Thursday, 28 May 2020

Jeweled Horsetail

    Yesterday morning I walked over to an old spruce stump to see if the ferns I had planted there had survived the winter.  They had, and were fiddleheading up through the other growth.  While I was there, I noticed this young Horsetail covered with dew.  It was exquisite, decked out with all of the small droplets of dew.  The world is so full of beauty that is so rarely seen.

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Wednesday, 27 May 2020


    I knew there was a possibility of frost last night, but being lazy, I just took faith in the weather report that said it would stay above freezing with a 1C (34F) temperature.  I gambled and lost.  
    Our thermometer showed  -1C (30F) this morning, and when I went out to check, sure enough frost had hit our garden.  (Photo of frosted strawberry leaves)   It’s too early yet to see if anything was killed in the garden, things like peas, cabbage, strawberries, and lettuce are pretty tough and can usually handle some frost, other things are safe because they are still underground (potatoes, and some bean seeds), but I worry about whether my zucchini, and pumpkin plants survived.  Luckily my unheated greenhouse with my tomatoes and peppers stayed above freezing.
    Our long winter had delayed my planting the garden for a couple of weeks, so I figured I was safe from a frost.
    Gardens are always a lot of work and it is often frustrating when something like a frost comes around and destroys much of it.  Keep your fingers crossed that there wasn’t too much damage.  

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Tuesday, 26 May 2020

Rain Deer

    Yesterday I got up to a miserable looking day; dark, cloudy, and pouring rain.  After dressing, I was about to head downstairs when I happened to glance out of the balcony window.  I noticed an unexpected brown spot in the grass near the trees.  My half-asleep brain finally started firing on all cylinders, and I realized it was a deer sitting there in the rain.  Actually, there were two deer, but the one you see made the best photo.  
    I thought that the deer would have found a better place to shelter so that it would be out of the rain, but I guess it would have moved on to a new location if this rainy one was objectionable.

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Sunday, 24 May 2020

Aspen Tree

    Here is a scene from the end of Horseshoe Lake Road.  I have looked at these trees hundreds of time, but yesterday the scared bark and color of  the Aspen leaves were so beautiful, I just had to take a photo.

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Saturday, 23 May 2020

WiInter Kill

    I am just now starting to see the results of our hard winter.  It looks like a handful of my fruit trees were killed.  Above  is what used to be a prolific plum tree and below is one of our cherry trees, both laid low after our winter that got down to a sudden -40C (-40F) in January without much snow on the ground.  
    I lost two plum trees.  I think they were suffering after our unusually rainy summer and fall, and I guess the long winter was just two much for them.  The cherry trees were a surprise, because they were old enough to have gone through -40 temperatures back in the late 1970’s and early 80’s.
    I also have two tall Aspens in the yard that are dead, but like the plums, they didn’t seem all that healthy last summer.
    I had to wait this long, until I saw the other trees leaf out, before I felt safe in declaring these trees dead.   Fortunately my four apple trees appear to have survived.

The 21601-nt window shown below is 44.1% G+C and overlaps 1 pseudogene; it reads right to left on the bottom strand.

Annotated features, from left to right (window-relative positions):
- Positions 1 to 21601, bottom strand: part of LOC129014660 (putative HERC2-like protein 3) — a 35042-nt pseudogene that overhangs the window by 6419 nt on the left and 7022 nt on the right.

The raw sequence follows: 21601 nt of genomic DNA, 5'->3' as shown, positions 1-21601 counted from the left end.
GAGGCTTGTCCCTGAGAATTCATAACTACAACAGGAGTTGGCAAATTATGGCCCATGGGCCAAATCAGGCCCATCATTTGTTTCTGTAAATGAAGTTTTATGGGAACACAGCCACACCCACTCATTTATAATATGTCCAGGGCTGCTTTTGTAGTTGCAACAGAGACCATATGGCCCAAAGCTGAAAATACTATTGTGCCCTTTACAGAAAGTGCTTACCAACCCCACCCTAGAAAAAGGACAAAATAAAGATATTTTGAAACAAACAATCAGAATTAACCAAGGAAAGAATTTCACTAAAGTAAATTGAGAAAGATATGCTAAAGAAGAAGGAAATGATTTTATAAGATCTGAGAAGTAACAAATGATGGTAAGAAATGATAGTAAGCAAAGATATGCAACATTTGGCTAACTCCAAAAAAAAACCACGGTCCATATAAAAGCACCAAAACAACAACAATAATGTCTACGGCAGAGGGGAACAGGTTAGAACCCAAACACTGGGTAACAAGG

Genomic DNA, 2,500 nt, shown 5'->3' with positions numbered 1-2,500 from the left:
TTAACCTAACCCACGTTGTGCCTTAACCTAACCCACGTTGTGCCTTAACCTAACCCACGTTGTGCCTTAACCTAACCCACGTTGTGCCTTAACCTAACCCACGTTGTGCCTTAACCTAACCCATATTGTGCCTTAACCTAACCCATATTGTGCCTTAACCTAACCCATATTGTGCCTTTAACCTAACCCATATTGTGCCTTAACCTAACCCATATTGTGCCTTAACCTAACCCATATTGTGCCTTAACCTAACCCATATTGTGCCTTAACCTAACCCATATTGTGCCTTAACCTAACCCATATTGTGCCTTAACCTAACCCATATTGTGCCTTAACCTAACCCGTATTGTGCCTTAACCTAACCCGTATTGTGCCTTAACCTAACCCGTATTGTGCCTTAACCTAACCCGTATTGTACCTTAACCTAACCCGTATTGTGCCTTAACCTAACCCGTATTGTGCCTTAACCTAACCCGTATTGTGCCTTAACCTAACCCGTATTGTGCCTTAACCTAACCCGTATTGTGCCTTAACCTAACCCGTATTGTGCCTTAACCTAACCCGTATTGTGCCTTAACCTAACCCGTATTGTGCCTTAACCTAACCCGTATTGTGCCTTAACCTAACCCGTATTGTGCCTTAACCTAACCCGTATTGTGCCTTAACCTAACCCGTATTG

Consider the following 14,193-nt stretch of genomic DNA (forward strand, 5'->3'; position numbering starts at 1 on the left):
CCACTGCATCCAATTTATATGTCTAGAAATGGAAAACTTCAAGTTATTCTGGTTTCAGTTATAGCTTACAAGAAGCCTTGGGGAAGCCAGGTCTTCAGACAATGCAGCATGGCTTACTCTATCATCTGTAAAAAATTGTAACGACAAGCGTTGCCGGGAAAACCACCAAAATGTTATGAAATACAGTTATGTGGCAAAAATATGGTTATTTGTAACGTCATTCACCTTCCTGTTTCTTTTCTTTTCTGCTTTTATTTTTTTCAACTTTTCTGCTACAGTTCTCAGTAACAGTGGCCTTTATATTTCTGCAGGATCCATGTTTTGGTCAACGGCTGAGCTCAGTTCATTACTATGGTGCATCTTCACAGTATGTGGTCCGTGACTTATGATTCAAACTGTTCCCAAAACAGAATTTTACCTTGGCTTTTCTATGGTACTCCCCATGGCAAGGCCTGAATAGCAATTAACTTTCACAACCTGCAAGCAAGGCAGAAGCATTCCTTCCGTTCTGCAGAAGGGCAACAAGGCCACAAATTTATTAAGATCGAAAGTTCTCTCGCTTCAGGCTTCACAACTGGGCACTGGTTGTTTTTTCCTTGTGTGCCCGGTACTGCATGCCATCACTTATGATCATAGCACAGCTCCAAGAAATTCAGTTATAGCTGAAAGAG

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Friday, 22 May 2020

Comfort Food

    I have been hearing a lot on the news about how so many of the people living in isolation are starting to discover the joy of baking their own bread and other goodies.  So much so, that some groceries have run out of yeast and flour.  Sourdough is suddenly a “thing”.  
    There is nothing quite so comforting as the smell of something delicious baking in the oven.  Yesterday I woke up to the tantalizing aroma of cinnamon rolls.  What a way to greet the day.
    I should weigh 400 pounds because I have shared most of my life together with an amazing cook and baker.  It didn’t take a pandemic for me to enjoy freshly baked bread or exquisite home cooked meals, because fortunately that has been my fare all along.
    Although it is not a new experience for me, in these bleak times, comfort food (no matter how sinful and unhealthy) is something that fills a void that has been created by all of the stress of these times.
    The cinnamon rolls didn’t last long; by the end of the day just the one in the middle was left.

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Thursday, 21 May 2020

Free to Grow

    When I worked for the BC Forest Service one of my jobs was to keep the Forest Cover Maps up to date.  Those maps showed the species of trees, their age, and other information that grew everywhere in our district.  I updated the maps whenever an area was logged or burned, and when it was replanted.              
    Silviculture crews would go out every so many years to check on the progress of the new trees.  After many years, if the trees were still growing well, without problems, and needing no further work, the designation “Free to Grow” was given to it.
    I thought about that term yesterday was I was putting down the mulch around my tomato plants in my greenhouse.  They were in the ground and needed nothing but watering.

    Actually, that isn’t exactly true for my tomato plants, I still have to string them up for support and “sucker”  them (pinch off the small auxiliary branches that sprout in the crotch of the large branches) but other than that they are on their own and Free to Grow.

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